IN THIS ISSUE...
- Tall Timbers Map Collection Digitized
- New Tall Timbers Membership Opportunities
- Another Option for Feral Hog Control
- Invasive Grass Control
- Fuels and Fire
- Archaeology Presentation at Tall Timbers
- PFTC/Tall Timbers Impact on Prescribed Fire around
- You're Invited - Tall Timbers Auction & Dinner
- Fall Field Day at Dixie Plantation
- Bird Notes
- Quail Hatch - Mid-Season Report
September 2014 | Vol 7 | No 3
Effects of fuel and weather on fire behavior in longleaf pine-wiregrass communities
By Kevin Robertson, PhD, Fire Ecology Program Director
Upon wrapping up the ninth year of work at the Pebble Hill Fire Plots long-term research project on fire in longleaf pine-wiregrass communities, we have completed the first set of analyses examining the complex relationships among fire regime (1-4 year fire intervals in May-September for growing season burns and January-February for dormant season burns), fuel characteristics, and fire behavior. Our primary interest for this part of the project was to determine how time since fire changes the fuel bed, which leads to changes in fire behavior. This kind of information helps us predict what effects prescribed fire and wildfire have on fuel consumption, smoke production, and effects on plants and wildlife habitat.
We analyzed our data using Structural Equation Modeling, which is a method for analyzing multiple complex relationships among variables at the same time to better interpret how the system works as a whole. One of our preliminary findings was that the moisture of dead fine fuels, such as dead grasses and pine needle litter, does not have a strong influence on how much or how fast the fuel is consumed, although it appears to affect how fast fire spreads. Apparently the moisture in dead fine fuel is driven off by pre-heating prior to combustion as the fire approaches, such that the combustion processes themselves are similar regardless of initial moisture. Considering that this community type has an abundance of fine fuels in the form of grass and pine needles, this result helps explain why it is so flammable even under conditions of high relatively humidity and following very recent rain.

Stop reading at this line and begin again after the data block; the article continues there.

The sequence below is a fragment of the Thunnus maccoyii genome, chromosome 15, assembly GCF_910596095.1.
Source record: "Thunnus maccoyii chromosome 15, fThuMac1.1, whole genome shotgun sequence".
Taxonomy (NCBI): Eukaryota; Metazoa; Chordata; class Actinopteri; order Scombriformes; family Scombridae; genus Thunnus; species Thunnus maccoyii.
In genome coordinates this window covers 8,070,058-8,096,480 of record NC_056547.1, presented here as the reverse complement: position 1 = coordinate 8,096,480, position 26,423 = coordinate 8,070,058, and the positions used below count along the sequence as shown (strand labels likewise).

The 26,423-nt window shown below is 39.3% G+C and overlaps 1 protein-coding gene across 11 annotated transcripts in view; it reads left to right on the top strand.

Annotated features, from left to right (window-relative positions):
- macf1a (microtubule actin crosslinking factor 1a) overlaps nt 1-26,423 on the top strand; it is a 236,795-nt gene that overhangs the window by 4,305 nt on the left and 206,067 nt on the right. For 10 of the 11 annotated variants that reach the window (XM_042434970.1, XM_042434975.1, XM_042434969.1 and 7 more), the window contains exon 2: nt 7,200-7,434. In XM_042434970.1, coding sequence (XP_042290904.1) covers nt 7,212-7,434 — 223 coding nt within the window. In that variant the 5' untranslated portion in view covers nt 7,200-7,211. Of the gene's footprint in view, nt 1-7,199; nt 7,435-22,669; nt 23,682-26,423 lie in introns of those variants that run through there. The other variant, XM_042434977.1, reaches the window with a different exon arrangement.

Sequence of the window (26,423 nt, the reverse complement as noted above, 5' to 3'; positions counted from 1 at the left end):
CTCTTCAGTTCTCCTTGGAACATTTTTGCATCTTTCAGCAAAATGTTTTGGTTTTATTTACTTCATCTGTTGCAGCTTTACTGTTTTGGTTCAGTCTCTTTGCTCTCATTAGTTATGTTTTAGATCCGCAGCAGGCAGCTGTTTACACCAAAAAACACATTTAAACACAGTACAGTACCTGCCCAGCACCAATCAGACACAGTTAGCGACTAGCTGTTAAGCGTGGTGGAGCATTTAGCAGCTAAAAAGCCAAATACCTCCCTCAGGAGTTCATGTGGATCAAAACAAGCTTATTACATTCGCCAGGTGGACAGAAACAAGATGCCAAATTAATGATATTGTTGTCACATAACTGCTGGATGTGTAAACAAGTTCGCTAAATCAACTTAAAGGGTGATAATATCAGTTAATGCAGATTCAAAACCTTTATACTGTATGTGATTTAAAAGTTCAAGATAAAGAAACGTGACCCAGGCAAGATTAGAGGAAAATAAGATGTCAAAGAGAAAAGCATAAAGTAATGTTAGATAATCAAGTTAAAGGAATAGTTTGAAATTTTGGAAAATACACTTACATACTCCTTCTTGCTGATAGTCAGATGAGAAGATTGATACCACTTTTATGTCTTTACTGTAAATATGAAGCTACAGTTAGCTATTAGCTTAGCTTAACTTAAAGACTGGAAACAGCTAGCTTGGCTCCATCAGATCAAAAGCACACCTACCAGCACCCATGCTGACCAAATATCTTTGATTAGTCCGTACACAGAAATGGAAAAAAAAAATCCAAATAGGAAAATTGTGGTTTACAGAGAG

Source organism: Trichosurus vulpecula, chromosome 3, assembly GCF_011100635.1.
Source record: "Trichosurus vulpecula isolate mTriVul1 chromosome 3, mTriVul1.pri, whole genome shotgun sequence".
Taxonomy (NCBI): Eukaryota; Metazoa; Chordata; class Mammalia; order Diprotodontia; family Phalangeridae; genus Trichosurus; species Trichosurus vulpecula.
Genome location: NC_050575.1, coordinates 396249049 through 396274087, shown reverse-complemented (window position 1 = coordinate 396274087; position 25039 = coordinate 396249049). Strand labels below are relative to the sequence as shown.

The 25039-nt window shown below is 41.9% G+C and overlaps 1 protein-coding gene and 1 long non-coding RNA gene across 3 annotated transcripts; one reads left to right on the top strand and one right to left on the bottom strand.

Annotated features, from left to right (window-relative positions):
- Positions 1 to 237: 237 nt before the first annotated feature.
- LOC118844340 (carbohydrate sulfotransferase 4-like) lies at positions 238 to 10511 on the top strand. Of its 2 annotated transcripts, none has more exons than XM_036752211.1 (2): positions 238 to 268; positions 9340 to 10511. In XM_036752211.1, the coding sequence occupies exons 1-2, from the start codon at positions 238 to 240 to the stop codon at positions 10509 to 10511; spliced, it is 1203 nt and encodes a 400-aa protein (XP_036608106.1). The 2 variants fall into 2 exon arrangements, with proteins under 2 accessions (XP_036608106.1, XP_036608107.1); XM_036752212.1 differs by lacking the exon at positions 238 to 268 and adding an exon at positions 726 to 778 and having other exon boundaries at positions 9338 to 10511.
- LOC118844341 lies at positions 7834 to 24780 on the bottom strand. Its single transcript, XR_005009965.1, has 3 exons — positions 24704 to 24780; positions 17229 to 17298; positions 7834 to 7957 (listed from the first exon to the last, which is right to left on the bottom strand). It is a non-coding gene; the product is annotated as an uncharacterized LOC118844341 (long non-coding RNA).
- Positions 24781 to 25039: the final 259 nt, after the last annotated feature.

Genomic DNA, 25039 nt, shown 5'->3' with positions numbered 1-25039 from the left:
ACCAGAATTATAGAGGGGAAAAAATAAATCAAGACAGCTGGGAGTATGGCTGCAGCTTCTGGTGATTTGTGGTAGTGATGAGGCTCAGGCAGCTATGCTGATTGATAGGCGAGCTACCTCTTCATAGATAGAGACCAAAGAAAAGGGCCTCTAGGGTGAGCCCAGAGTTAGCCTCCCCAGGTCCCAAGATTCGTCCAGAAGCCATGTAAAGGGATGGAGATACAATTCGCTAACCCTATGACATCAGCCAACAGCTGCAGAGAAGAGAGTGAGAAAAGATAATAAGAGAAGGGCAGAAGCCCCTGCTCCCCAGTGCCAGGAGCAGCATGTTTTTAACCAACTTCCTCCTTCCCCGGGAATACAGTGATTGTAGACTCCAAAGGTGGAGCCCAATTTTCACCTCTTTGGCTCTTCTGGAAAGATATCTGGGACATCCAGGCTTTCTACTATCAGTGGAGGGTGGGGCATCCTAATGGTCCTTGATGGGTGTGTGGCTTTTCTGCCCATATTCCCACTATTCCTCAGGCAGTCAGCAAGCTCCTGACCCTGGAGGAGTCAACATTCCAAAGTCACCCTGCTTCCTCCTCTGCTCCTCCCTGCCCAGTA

We also found that time since fire, which corresponds to fine fuel accumulation over time, surprisingly did not have a strong overall effect on reaction intensity, which is how fast heat is released per area of ground within the flaming front. This observation is in contrast to the typical prediction by fire behavior models such as BEHAVE, which is that reaction intensity increases with higher fuel loads. The lack of overall effect appears to be because of the canceling influences of higher fuel loads and total heat released tending to increase reaction intensity, while greater density of the fuel bed with time since fire and fuel accumulation tend to decrease reaction intensity. These results suggest that even relatively high fine fuel loads in pine savannahs following several years of fire exclusion, which is typical of restoration burns, can be managed with appropriate ignition techniques to minimize reaction intensity and associated tree crown scorch and rate of smoke production.
Our results will be used to evaluate and suggest improvements to fire behavior models where needed in order to provide more accurate fire behavior and effects predictions for fire practitioners. Our ultimate goal is to more effectively use fire to restore and maintain healthy pine communities and reduce wildfire risk in a manner protects public health and safety.